As a non-binary person who most people perceive as a woman, I've had trouble figuring out how to respond when someone questions your gender identity. Gender identity is personal, and you should never need to justify it to anyone else. But there are some ways to help people understand that — or, at the very least, leave you alone.
When I first started identifying as non-binary, several of my friends told me I seemed like a woman and was overthinking it. A gender studies professor even told me that since we live in such a binary culture, such an identity was unfortunately not really possible. And when I wrote about my gender, some self-described feminists on Twitter told me that being both masculine and feminine is a normal thing that shouldn't merit a label.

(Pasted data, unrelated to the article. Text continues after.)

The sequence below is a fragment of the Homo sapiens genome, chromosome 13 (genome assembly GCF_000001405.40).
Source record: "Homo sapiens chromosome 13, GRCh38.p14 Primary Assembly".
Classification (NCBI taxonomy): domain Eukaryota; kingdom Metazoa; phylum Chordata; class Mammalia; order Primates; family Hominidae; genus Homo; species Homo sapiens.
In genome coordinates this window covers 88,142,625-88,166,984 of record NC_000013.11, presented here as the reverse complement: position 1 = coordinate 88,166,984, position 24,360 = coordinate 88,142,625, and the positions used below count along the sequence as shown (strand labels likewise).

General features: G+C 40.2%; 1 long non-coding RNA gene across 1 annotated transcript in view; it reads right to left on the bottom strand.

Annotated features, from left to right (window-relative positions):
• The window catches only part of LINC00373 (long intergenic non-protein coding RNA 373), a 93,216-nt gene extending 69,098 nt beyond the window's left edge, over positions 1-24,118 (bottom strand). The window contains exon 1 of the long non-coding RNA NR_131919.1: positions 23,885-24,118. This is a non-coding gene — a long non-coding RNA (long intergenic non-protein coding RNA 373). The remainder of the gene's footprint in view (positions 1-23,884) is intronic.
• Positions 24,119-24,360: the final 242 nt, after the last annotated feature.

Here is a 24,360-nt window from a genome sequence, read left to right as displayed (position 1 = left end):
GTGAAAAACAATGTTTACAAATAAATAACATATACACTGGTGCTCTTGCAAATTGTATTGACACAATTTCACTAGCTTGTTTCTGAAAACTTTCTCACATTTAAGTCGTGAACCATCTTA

As these reactions show, trans and non-binary people face criticism from progressives as well as conservatives, and they're often well-intentioned. Nevertheless, it's not within their right — or anyone's — to tell somebody else how to identify. All sorts of people hold misconceptions about gender, like the idea that you can look or act "male" or "female" or "non-binary." If someone tries to question your gender identity, here are some things you can tell them.